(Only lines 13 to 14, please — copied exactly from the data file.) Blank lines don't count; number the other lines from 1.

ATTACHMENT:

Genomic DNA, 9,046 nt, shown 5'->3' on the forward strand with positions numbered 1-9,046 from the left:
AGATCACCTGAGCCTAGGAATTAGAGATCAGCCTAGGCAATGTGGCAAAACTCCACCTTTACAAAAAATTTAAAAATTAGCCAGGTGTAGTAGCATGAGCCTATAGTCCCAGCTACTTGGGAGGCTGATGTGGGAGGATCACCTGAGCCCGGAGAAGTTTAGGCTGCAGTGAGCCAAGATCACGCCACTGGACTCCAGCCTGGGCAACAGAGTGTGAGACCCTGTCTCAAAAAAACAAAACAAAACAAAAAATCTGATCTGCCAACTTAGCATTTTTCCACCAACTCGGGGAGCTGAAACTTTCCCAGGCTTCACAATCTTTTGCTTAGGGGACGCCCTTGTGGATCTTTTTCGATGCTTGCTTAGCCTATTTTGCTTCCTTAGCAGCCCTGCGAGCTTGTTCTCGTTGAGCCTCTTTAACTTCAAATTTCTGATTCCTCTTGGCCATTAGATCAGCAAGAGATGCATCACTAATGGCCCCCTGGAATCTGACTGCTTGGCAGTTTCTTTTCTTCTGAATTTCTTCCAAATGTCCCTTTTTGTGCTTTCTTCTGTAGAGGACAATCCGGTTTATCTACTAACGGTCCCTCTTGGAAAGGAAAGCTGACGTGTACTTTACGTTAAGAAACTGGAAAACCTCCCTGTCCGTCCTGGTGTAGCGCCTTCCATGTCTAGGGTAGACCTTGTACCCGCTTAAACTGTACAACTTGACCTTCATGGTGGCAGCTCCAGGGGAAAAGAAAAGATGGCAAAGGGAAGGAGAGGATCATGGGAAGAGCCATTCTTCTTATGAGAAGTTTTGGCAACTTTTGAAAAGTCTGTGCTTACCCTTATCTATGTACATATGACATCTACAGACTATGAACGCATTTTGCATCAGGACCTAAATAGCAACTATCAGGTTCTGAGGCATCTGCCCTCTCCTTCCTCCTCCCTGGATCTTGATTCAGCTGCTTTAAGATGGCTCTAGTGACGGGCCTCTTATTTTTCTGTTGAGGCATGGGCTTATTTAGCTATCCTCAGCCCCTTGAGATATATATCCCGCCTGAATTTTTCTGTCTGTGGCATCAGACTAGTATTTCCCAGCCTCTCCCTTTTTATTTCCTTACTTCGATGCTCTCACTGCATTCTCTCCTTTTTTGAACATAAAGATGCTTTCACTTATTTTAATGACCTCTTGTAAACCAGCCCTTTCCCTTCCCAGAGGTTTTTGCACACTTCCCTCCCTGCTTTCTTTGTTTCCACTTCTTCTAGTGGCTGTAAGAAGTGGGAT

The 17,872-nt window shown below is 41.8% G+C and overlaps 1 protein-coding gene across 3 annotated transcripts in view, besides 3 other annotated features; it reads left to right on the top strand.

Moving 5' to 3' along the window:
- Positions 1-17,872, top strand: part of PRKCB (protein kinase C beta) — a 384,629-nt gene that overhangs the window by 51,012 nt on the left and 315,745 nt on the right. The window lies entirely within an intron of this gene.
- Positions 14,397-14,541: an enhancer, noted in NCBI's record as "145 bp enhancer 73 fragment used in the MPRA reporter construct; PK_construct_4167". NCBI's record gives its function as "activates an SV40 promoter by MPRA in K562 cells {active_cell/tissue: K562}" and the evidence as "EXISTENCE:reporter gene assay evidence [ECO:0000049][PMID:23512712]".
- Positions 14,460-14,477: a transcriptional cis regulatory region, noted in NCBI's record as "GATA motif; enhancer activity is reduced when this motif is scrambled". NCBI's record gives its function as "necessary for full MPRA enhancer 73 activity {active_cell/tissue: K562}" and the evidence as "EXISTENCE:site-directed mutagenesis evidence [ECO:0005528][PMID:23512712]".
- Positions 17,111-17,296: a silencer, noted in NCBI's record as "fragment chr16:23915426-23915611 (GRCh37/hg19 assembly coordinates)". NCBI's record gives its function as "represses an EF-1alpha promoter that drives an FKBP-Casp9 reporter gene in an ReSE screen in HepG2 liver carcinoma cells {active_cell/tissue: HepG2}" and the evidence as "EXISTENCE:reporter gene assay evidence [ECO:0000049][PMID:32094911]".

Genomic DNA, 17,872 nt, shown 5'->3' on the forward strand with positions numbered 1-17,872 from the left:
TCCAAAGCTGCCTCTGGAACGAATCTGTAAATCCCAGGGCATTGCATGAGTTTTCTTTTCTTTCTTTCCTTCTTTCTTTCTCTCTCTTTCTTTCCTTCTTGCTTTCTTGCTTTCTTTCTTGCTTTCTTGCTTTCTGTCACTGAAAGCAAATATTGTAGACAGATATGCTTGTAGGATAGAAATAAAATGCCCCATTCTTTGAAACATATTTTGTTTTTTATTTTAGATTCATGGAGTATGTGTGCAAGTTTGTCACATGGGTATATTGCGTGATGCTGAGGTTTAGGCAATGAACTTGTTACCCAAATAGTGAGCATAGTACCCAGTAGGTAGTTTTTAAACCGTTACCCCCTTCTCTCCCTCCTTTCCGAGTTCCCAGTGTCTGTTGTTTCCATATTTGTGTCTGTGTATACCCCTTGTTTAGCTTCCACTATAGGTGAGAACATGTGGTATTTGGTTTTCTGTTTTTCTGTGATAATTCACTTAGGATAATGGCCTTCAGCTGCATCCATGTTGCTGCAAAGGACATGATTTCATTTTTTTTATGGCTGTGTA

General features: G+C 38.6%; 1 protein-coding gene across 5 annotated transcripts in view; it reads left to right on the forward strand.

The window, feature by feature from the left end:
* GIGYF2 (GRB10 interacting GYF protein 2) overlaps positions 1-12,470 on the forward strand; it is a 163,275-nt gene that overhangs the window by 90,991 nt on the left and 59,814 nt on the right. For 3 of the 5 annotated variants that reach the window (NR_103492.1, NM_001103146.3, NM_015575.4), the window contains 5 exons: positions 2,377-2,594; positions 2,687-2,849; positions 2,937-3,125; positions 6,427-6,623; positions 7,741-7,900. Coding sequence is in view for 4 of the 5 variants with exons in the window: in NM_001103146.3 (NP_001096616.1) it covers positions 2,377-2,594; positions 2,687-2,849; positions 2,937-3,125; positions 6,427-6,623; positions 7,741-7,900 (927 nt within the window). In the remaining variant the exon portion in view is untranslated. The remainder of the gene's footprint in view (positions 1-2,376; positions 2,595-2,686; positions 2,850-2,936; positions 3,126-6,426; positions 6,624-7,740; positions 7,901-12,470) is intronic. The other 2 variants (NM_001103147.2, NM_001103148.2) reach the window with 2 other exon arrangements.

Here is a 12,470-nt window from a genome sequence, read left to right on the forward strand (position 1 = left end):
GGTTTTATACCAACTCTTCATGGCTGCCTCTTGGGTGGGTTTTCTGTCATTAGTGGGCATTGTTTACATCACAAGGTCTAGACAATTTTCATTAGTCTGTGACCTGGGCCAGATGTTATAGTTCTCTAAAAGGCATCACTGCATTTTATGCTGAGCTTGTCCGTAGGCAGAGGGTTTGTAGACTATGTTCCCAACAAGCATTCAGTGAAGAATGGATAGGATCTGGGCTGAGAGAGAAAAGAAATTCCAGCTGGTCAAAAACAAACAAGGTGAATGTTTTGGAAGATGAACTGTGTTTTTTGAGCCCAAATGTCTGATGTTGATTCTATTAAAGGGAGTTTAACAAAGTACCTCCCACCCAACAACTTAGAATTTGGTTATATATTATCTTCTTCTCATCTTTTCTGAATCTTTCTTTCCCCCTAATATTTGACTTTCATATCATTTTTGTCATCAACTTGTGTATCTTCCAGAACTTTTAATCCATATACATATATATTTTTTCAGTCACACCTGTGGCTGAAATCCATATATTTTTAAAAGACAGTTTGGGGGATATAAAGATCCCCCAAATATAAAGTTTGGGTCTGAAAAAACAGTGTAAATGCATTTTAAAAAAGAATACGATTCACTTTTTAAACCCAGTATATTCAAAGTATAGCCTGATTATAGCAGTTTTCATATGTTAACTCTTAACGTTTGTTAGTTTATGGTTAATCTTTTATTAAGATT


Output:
* GIGYF2 (GRB10 interacting GYF protein 2) overlaps positions 1-12,470 on the forward strand; it is a 163,275-nt gene that overhangs the window by 90,991 nt on the left and 59,814 nt on the right. For 3 of the 5 annotated variants that reach the window (NR_103492.1, NM_001103146.3, NM_015575.4), the window contains 5 exons: positions 2,377-2,594; positions 2,687-2,849; positions 2,937-3,125; positions 6,427-6,623; positions 7,741-7,900. Coding sequence is in view for 4 of the 5 variants with exons in the window: in NM_001103146.3 (NP_001096616.1) it covers positions 2,377-2,594; positions 2,687-2,849; positions 2,937-3,125; positions 6,427-6,623; positions 7,741-7,900 (927 nt within the window). In the remaining variant the exon portion in view is untranslated. The remainder of the gene's footprint in view (positions 1-2,376; positions 2,595-2,686; positions 2,850-2,936; positions 3,126-6,426; positions 6,624-7,740; positions 7,901-12,470) is intronic. The other 2 variants (NM_001103147.2, NM_001103148.2) reach the window with 2 other exon arrangements.

Here is a 12,470-nt window from a genome sequence, read left to right on the forward strand (position 1 = left end):